Farm life was difficult. Working the land took a lot of effort and skill. The tractor was invaluable for the farm.
Attached to the rear of the tractor was a 4-inch square steel bar on wheels. The bar stuck out a couple of feet on either side of the tractor. It was strong to keep from breaking when plowing, but it was difficult to make sharp turns with the bar back there. The plow mechanism was be used to plow weeds down or break the ground, and to plant seeds or seedlings. If you misguided the plow, it would completely destroy several rows of planted seeds.
Dad (Lester) was such a skilled driver that when he approached the end of a row, he could pull the “power takeoff” lever for the plow, raise the plow about 4-6 inches above the ground, turn, and go back the other way to plow or plant the next row. It was difficult to correctly time all of these actions, because if you got it wrong, the bar would get caught in the fence, or worse.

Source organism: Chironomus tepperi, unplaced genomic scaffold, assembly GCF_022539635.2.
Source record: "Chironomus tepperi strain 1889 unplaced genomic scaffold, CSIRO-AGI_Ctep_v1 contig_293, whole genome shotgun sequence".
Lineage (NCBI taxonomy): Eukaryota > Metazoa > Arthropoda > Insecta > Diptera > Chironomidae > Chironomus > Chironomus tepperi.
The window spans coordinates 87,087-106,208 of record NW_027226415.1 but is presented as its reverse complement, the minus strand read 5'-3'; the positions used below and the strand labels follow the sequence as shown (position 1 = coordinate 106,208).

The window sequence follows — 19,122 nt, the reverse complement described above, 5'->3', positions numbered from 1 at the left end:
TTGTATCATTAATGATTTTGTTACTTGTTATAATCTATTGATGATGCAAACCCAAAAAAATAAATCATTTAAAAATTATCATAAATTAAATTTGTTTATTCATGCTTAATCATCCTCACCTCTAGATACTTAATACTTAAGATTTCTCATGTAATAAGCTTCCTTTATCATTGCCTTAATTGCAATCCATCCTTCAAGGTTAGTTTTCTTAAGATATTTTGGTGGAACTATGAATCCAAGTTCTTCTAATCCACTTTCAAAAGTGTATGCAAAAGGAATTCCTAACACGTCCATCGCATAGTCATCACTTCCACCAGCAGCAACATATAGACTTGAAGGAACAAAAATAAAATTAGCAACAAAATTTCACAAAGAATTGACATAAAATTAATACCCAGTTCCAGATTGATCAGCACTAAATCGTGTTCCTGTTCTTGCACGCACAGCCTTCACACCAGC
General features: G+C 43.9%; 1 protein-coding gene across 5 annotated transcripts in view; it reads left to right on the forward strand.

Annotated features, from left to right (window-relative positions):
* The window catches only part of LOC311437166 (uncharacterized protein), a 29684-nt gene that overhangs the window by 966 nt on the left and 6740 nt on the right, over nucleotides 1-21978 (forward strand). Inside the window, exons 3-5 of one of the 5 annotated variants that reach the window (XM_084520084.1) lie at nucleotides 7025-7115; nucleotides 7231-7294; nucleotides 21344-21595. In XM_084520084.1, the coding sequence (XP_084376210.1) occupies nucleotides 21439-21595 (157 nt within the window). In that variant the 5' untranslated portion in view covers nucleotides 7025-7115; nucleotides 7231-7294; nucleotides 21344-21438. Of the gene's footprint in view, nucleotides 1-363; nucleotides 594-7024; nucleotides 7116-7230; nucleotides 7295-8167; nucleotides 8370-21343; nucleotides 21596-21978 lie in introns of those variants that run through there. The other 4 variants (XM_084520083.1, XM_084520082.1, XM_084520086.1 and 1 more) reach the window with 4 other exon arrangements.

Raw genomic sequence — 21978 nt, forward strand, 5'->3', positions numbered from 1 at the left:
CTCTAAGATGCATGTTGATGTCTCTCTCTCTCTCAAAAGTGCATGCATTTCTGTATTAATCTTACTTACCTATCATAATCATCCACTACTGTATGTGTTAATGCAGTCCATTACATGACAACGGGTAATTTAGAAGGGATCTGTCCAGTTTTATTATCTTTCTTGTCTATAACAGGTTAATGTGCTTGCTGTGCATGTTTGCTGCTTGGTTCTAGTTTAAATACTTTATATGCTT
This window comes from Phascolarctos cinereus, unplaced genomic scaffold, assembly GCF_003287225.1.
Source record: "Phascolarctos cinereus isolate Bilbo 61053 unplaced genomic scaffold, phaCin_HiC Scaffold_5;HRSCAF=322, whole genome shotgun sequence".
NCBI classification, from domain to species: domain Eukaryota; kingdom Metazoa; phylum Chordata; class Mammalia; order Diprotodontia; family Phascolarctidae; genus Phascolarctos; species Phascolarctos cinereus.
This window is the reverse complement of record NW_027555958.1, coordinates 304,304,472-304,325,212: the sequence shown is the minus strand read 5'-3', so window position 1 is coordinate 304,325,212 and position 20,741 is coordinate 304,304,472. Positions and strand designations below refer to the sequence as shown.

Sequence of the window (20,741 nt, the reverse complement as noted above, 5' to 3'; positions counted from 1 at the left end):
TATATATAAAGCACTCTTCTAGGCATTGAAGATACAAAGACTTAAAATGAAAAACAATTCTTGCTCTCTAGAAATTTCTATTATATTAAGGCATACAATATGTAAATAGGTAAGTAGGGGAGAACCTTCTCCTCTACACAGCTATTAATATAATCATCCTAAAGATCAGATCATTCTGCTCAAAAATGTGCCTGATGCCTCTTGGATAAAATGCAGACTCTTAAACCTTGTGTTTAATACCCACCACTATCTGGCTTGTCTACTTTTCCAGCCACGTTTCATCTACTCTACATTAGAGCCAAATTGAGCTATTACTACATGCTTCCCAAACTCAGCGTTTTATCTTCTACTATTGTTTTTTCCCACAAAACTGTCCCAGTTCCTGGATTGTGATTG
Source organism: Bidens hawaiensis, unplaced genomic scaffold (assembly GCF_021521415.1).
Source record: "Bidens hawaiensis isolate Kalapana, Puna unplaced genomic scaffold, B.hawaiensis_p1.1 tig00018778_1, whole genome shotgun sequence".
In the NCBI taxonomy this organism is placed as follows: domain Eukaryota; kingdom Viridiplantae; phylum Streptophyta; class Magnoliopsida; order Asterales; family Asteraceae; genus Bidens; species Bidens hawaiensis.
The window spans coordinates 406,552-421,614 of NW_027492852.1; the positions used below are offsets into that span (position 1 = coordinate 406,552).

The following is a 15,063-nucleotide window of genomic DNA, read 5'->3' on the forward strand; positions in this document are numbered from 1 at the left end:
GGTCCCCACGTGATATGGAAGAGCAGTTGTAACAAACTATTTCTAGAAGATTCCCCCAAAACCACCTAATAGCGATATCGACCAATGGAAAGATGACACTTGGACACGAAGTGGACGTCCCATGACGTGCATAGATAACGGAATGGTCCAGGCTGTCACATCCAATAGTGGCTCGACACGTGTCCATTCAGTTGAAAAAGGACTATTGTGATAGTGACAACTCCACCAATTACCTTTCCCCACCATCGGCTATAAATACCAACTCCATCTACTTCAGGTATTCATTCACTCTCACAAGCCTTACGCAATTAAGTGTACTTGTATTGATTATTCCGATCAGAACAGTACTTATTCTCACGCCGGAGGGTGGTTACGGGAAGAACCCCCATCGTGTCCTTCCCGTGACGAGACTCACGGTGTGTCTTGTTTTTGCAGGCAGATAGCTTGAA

Several times, when I was driving the tractor, I would mis-time the turn, and the plow would hook the barbed-wire fence at the edge of the field, tangling wire around the plow mechanism. At least one time, it knocked a fence post out of the ground.
When this happened, Dad would frown and say “good night, Billy.” Then he would get to work untangling and rebuilding the fence. Regardless, he wouldn’t take me off of the tractor, he’d put me back on it because he expected me to learn how to do it. This was typical with most important life activities.